19. How to not fight with my sisters (that didn’t work.)
  20. How to skip and play Rummy
  21. How to behave at Mass. (no fidgeting)
  22. How to say the Rosary
  23. How to bless myself when passing a graveyard
  24. How to enjoy great books
Things my mother didn’t teach me
  1. How to grieve at her passing

© Mary Walsh, 2022


In Mother Figures, Sayantani Roy recognises those women that mother us – be it a sister, a friend, an aunt, a colleague, a daughter. These women that nurture must be celebrated and valued as well.

Mother Figures

Outside my window, spring is in full swing. By now, the neon pink of the cherry blossom has made way for bright green and burgundy foliage. At the same time, slowly but surely, the pastel shades of Easter merchandise make way for gifts emblazoned with sweet messages for Mum. Yes, Mother’s Day is almost upon us. Soon, many of us will feel compelled to set the day aside for Mother, buy her gifts, and take her out to lunch. For the ones that live far away, a phone call will have to suffice.

In India, my home country, Mother’s Day is a purely urban affair, confined within the so-called westernised upper-middle class. You know, the types who watch reruns of The Big Bang Theory along with Thai Takeout? And from what I’ve witnessed there, it’s mostly women who like to honour their mothers on social media. Soon, photos of happy moments in the company of mothers and mothers-in-law will make their rounds for all to ‘like’ and fuss over. I would argue that it’s all still fairly low-key, and the hoopla of Mother’s Day is yet to catch on throughout urban India. But, without a doubt, the day has grown in significance in the past ten years or so. My own mother is now very much aware that this day exists and, on the occasions I forget to honour her, in her heart of hearts, she’s probably a bit miffed!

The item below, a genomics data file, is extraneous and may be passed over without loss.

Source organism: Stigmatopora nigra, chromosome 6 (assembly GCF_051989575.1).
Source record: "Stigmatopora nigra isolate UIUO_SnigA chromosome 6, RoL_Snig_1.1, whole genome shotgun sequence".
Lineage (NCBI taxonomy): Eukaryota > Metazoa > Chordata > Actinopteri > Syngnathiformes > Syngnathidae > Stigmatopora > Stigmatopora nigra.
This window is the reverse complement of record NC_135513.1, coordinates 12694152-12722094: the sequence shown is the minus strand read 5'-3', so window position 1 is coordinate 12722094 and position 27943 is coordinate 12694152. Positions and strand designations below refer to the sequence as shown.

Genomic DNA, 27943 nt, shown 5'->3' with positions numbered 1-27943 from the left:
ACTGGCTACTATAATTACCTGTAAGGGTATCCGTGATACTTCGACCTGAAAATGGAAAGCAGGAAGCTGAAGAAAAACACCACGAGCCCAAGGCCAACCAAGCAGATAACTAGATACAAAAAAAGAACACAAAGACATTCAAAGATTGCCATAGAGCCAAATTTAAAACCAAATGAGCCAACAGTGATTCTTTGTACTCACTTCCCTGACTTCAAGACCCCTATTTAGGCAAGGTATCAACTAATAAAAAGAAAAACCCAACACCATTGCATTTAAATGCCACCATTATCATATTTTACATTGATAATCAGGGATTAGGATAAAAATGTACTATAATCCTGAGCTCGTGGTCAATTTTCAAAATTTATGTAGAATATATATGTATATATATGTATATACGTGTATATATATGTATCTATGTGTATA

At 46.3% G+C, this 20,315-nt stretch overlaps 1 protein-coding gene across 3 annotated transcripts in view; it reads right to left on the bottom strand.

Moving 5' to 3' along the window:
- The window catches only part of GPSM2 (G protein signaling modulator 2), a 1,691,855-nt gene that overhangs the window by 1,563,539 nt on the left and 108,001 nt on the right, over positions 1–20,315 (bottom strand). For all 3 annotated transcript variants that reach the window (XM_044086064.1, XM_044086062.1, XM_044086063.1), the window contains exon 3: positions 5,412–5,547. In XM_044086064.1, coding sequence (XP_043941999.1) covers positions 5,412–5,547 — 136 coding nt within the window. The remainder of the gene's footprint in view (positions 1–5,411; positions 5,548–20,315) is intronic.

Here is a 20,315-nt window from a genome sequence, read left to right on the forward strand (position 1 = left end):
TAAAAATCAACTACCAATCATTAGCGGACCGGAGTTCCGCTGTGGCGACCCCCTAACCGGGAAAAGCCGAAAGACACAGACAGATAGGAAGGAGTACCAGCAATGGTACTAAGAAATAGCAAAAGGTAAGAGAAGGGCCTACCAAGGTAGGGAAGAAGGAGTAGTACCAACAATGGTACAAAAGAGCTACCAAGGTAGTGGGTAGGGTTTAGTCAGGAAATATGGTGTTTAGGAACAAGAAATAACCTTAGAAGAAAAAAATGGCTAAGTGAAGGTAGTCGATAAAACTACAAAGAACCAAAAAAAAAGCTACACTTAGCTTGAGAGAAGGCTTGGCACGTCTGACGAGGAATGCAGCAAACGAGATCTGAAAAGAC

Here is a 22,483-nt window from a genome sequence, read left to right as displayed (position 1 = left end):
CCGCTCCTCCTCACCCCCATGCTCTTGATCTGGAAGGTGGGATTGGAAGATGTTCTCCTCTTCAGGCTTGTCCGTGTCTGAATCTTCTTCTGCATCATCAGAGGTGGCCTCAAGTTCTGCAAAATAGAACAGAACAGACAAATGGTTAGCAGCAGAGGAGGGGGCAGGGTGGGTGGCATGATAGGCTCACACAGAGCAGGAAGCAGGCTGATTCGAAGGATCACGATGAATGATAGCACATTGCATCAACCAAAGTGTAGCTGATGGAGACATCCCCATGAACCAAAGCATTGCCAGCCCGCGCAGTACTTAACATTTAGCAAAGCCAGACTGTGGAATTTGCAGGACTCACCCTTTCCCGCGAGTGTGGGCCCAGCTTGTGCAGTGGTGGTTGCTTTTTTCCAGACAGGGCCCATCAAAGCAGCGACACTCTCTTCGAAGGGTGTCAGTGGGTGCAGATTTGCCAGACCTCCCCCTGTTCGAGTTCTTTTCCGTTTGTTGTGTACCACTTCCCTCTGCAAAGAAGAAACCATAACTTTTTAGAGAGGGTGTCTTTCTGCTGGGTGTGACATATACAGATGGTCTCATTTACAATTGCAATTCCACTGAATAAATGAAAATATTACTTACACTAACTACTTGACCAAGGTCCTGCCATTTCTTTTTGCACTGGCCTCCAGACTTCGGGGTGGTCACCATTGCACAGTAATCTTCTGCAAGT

If you sense my exasperation with Mother’s Day celebrations, you wouldn’t be wrong. In 1908 in the US, Anna Jarvis named this day as a special day (not to be confused with the original Mothering Sunday), to honour her mother’s memory. She came to regret this, as she’d wanted a day officially dedicated to all mothers and its burgeoning commercialisation pained her. If she came back from the dead today, she’d probably have more than a thing or two to say on social media!

I myself tread carefully on social media on this day. Rarely do I wish anyone a ‘Happy Mother’s Day’ any more, unless I’m a hundred per cent sure these words won’t trigger some untoward emotion. I’ve learned this the hard way in a private chat group I belong to. There are women for whom this day brings about extreme emotions, ranging from deep sorrow to nonchalance. Women who’ve lost their mothers, including a young woman in her early twenties. Women who are estranged from their mothers, or have difficult relationships. And women who’ve not experienced motherhood and perhaps never will. There are the ones who haven’t found a soulmate yet, the ones with complex medical issues, the ones undergoing treatments that have not yet culminated in a happy story. And then there are the ones whose stories we don’t know. Perhaps they’re childless by choice. But we create our own prejudicial narratives about them and call their choice a ‘problem.’ Married for ten years and no children? They must have problems, we say. Or we call them selfish. Or worse, we slap mean labels, like DINKs – double-engine-no-kids – onto couples focused on their careers. We stoke the flames of the same prejudicial pattern of thinking when we say that the greatest attainment for a woman is motherhood. Giving birth is one thing. The love you are able to give is what makes you shine.